Importance of getting kids active and moving - S4K London
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Latest Blog Posts

Getting Kids Moving

Have you ever been to a playground and seen kids sitting at the side? They mover around and that too with pace and energy much beyond an ordinary parent. What might surprise parents is that getting a child out in the playground, irrespective of the weather, sets them up for a lifetime of a physical habit.

Growing up kids miss getting out and about and as life changes their physical activity drops. Many reasons contribute to the inactivity:

Assignments at school
Low morale and self esteem when they realis that sports are competitive
A lack of encouragement and unapproachable role models
Busy parents

The security situation today makes parents less comfortable in letting kids out on their own and play with other kids in the neighbourhood, Most physical activity is organised which limits their opportunities to get exercise.

It is paramount that parents take active interest in their children get involved in physical activity heling them fit it into their everyday lives. Early introduction and maintenance of healthy patterns will help these last into adulthood.

Being Active

Let alone adults, kids also need to be active. Once active the right chemicals are triggered in their brains and in turn they can do the things they want and need them to do. Regular exercise provides many benefits:

Robust development of muscles and bones
Optimal body to mass index
Decreased risk of developing cardiovascular diseased and diabetes
Improved and regular sleep
Positive outlook and approach in life

Physically active kids through organised approach results in high levels of motivation, focus, and success in school. Team sports that enable mastering physical skills and team work result in confidence at every age.

Motivated Kids

As children grow and understand the competitive nature of sport their motivation levels to just get out and play dwindle. There are innumerable ways of motivating kids but a few proven ones are:

Getting kids involved in activities relevant to their age and ability: children tend to get bored or frustrated when they find themselves out of place.
Involve children in different types of sports like rugby, football etc.: kids need activities that are supported with appropriate facilities, sign them up for organised session or sports teams, and taking them to different types of active spots.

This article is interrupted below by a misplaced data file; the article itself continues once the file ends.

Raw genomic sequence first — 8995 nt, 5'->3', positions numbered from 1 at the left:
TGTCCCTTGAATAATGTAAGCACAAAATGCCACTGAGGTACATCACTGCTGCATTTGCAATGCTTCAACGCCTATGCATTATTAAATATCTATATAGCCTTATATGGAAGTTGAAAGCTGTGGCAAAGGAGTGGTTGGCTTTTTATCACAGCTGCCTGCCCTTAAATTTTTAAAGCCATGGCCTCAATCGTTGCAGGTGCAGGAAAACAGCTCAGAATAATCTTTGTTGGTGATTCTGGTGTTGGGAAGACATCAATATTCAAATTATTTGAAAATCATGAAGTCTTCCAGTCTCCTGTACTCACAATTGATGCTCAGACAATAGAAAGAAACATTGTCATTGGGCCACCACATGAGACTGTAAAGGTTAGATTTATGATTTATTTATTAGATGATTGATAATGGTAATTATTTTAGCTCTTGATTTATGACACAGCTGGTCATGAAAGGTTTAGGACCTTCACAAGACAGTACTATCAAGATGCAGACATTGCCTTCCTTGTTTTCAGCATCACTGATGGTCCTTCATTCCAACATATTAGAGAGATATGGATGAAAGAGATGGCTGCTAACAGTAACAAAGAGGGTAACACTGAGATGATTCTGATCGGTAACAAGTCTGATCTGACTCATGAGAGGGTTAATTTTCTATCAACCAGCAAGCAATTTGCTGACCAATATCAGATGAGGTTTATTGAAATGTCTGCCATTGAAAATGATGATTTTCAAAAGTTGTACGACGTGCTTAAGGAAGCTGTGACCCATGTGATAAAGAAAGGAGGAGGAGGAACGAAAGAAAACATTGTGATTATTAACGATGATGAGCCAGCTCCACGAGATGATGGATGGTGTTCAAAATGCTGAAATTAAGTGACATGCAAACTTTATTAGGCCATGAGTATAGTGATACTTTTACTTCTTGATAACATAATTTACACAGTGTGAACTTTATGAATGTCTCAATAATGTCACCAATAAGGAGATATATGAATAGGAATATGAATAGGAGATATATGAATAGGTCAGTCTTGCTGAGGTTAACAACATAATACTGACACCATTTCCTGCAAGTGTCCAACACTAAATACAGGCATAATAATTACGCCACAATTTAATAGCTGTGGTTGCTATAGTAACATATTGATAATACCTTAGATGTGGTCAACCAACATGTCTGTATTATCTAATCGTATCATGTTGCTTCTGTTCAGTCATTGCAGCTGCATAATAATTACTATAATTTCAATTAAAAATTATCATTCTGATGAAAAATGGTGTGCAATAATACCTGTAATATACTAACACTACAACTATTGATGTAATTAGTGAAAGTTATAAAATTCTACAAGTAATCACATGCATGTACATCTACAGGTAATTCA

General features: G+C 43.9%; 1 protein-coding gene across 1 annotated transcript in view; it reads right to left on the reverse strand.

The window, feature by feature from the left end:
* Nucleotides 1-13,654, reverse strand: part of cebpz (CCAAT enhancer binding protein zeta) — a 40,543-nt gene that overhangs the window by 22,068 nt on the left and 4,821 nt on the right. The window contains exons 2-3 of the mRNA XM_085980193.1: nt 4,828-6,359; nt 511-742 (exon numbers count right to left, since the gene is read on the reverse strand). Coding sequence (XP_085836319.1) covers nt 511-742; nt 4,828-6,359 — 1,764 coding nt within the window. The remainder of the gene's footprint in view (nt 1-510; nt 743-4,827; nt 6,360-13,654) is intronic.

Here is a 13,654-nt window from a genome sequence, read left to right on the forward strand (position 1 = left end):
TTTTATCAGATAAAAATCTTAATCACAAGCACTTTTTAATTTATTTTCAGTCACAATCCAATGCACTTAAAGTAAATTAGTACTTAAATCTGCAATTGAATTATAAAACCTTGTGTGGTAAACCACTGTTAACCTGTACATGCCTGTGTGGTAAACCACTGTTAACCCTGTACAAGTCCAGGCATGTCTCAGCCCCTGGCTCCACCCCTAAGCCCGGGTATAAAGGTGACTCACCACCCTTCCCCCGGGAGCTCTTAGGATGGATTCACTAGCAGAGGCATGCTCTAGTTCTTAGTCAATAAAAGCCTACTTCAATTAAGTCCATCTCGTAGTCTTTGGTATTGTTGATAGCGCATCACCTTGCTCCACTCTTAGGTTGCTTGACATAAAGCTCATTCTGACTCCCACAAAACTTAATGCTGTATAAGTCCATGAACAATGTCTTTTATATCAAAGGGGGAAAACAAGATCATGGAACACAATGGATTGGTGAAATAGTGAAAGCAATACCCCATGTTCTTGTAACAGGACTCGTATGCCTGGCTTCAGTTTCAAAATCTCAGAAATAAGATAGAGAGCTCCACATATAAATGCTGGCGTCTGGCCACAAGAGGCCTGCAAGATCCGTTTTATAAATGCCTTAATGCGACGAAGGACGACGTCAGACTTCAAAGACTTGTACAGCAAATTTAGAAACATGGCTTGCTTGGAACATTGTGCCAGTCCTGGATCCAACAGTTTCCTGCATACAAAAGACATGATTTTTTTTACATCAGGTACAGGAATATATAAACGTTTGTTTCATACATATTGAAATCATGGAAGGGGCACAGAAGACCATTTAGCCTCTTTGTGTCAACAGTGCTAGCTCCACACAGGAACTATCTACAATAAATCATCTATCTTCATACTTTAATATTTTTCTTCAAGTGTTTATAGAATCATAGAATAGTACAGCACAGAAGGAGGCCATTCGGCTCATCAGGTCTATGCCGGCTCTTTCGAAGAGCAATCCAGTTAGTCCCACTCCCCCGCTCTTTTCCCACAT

Keeping fun as the focal point: Enjoyment has to be at the forefront of playing sport.

Enjoyable activities make kids do more. Learning a skill that they can display at school — whether it's playing football or running a race — improves their capabilities and helps the feeling of achievement, especially when the effort is noticed and praised. Positive feelings often make kids want to continue the activity and even try others. Failure is a part of life and not every attempt at sport results in a positive feel. It is key to motivate a child when they are feeling disappointed or let down by the situation or the team.


Age-Appropriate Activities

The best way for kids to get physical activity is by coming with a schedule that they can work with. Children love structure and routine and having one in their daily routine gives them something to look forward to. Toddlers and pre-schoolers should play actively several times a day. Schools should introduce multiple breaks for children to get active, experience fresh air and then come back to tax their brains. Children between 6 and 17 years should be active for more than an hour each day. This nearly always needs being part of an organised club.

Age drives a child into specific activities but his or her personality drives the choice even more. A child who likes his or her own company probably will take to individual sports like swimming, running or cycling. A social child might like team sports like kids football, toddler rugby or cricket more. These traits couple with the inherited genes decide the activities an individual takes on as they get older.

Does your child fit into any of the below?

1. Lazy: This child prefers sitting by the side when his friends play.

2. Go with the flow: This child would love to be active but lacks ability in a specific sport and hence has a significant risk of getting discouraged in a competitive environment.

3. The athlete: This child has athletic ability, and can make a fortune if he or she focussed the effort required to excel.

Once parents understand the above they are in a better position to support their children and expose them to those activities that will suit their personalities, ones which provide obvious enjoyment and pride. Not everyone needs to aim at being an elite athelet, it is just as useful to play sport that keeps one happy and fit.

Whatever their fitness personality, there is a sport for everyone and coaches need to understand that to help children choose and fall in love with their . A positive attitude will help a child who's thinks activities are for others.

The best way for a coach or parent to encourage a kids' interest is by being active themselves. If started early enough, children will consider activity as a normal and fun part of everyday routine where the family bonds with each other.

Why not book a taster so that your child can try a new sport with Sport4Kids today?

Developed by Francis Doody